Though Labor Day traditionally signals the end of summer, the Atlanta residential real estate market is showing no signs of hitting a typical fall decline. The August Cal-Culator, Atlanta’s residential real estate index, rose 0.1 from July to reach a 6.2, the record that was set by the June index. Large home price increases in Atlanta, continued falling foreclosure numbers and increased affordability, partly due to increased inventory, led to the rise in the index.
S&P/Case-Shiller Home Price Indices’ report released on August 26 revealed that while U.S. home prices “sustained slowdown in price increases,” nationally home prices rose 6.2 percent in the last year, while Atlanta posted an 8.6 percent change year over year, including distressed properties.
CoreLogic’s latest Home Price Index Report discovered that Atlanta had the fourth largest increase in home prices in U.S. metro regions during the past year.
“Most states are reaching price levels not seen since the boom year of 2006,” said Anand Nallathambi, president and CEO of CoreLogic. “Our data indicates that this trend will continue with more states hitting new all-time peaks at this year and into 2015 as the recovery continues.”
Inventory and Affordability
The inventory crunch that has plagued the nation remains tight although inventory has been on the rise, according to Zillow’s Real Estate Market Report. Partly due to increased inventory, homes remain affordable in 94 of the country’s largest 100 metro regions compared to historical averages. Unfortunately for renters, rent is more expensive than ever in 88 of the markets. As home prices took a drop during the recession, rents maintained their upward trajectory.
CoreLogic’s latest National Foreclosure Report shows the number of completed foreclosures fell 21.2 percent year over year and 8.5 percent from the previous year, both good signs that the total number of homes lost to foreclosure is declining.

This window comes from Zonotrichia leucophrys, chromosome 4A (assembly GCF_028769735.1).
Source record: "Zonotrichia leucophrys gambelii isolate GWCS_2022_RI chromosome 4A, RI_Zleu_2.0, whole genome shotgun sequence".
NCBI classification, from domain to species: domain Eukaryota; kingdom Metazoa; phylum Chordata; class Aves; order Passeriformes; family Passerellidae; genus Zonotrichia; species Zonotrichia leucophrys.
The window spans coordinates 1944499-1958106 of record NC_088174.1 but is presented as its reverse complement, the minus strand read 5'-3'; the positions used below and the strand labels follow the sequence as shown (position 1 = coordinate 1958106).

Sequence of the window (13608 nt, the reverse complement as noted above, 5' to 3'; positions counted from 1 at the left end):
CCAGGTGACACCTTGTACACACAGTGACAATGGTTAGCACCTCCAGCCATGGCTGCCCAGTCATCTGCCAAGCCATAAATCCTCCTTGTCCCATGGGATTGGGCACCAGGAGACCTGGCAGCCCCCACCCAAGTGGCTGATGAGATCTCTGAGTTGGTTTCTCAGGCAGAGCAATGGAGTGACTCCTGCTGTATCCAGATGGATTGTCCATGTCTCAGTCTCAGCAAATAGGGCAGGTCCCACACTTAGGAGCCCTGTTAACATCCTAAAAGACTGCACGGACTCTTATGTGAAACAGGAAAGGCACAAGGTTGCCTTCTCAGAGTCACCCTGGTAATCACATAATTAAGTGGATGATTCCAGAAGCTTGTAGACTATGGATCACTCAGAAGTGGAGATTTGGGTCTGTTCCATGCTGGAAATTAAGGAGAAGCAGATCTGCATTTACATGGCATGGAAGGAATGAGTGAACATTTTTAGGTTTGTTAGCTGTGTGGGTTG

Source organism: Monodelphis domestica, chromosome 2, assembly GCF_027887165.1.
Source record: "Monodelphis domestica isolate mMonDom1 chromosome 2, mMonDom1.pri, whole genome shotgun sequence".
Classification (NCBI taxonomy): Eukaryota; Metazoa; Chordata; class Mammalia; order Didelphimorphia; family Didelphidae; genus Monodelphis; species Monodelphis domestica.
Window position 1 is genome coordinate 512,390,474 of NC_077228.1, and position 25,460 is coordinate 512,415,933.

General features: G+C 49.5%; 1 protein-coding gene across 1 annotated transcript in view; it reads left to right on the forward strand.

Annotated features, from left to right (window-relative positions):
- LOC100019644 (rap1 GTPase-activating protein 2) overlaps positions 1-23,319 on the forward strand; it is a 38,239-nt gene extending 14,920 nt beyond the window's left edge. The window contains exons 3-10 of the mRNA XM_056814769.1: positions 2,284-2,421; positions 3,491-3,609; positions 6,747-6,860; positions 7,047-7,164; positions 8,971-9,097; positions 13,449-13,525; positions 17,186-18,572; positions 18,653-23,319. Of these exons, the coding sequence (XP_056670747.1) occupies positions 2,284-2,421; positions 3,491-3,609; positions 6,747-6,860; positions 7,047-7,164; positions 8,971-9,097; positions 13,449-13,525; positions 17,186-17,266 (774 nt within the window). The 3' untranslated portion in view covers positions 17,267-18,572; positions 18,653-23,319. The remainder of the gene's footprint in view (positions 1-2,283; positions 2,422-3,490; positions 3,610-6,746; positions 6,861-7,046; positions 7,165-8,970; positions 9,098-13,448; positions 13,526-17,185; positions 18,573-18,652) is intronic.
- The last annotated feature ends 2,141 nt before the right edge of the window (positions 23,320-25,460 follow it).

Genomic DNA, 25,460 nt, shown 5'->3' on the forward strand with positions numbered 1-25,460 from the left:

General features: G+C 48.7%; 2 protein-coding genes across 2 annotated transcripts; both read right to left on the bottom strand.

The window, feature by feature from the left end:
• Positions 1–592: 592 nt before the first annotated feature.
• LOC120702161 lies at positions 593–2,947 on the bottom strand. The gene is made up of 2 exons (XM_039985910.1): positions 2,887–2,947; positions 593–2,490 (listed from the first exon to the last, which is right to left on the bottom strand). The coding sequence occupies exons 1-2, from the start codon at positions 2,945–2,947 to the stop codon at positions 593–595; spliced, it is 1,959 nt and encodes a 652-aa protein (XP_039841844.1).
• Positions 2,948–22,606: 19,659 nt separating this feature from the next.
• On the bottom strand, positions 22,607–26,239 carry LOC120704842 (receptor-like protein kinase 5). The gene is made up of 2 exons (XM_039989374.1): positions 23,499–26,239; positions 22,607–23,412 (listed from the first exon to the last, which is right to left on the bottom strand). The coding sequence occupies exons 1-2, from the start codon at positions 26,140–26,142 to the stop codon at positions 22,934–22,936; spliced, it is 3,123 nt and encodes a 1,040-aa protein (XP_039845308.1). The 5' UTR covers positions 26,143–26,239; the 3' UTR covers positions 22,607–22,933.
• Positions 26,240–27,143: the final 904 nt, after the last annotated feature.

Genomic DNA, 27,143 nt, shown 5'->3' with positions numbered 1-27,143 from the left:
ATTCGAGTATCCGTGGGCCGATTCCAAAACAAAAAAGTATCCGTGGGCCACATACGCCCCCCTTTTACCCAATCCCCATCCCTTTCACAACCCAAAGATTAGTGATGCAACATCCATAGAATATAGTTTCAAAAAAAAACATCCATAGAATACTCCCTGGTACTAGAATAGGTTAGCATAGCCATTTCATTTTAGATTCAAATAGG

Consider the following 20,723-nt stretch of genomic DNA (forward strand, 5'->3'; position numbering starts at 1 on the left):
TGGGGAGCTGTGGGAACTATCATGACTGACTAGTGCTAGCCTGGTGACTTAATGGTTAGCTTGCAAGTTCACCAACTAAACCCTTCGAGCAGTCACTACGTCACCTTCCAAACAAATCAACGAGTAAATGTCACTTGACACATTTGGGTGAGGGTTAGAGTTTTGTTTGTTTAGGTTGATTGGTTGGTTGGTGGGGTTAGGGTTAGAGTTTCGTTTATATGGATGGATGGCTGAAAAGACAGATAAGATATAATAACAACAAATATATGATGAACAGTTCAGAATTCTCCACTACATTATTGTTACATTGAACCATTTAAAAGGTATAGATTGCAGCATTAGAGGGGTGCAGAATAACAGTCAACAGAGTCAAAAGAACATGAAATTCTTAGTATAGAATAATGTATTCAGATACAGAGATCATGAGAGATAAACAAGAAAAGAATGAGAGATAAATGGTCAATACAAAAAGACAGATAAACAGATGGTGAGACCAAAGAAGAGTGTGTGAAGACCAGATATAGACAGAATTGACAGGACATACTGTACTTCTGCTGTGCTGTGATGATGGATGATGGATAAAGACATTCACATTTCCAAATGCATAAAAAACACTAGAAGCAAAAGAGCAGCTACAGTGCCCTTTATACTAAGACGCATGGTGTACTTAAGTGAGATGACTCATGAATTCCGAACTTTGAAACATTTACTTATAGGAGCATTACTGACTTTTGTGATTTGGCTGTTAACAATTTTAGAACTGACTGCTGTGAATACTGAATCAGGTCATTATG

“Based on current trends, the overall foreclosure inventory could trend down to as low as 500,000 homes by year end which is very positive news for the housing market,” said Nallathambi.
Georgia, however, continues to suffer from a high number of foreclosures. Georgia rounded out the top five states that account for nearly half of all completed foreclosures in the nation.
Despite the positive data, August did see disappointing news in terms of new-home sales, according to the latest data by the U.S. Census Bureau and the Department of Housing and Urban Development. Sales of new single-family homes fell 2.4 percent in July. However, regionally, sales were up 8.1 percent in the South from the previous month and 33.2 percent from last year.
“We are somewhat surprised by this dip, considering builder confidence and new-home starts is on the rise,” said Kevin Kelly, chairman of the National Association of Home Builders. “However, builders are increasing their level of inventory in anticipation that sales will gradually improve during the rest of the year.”
The September Cal-Culator will be released October 7. We will reveal then if the momentum will continue into fall.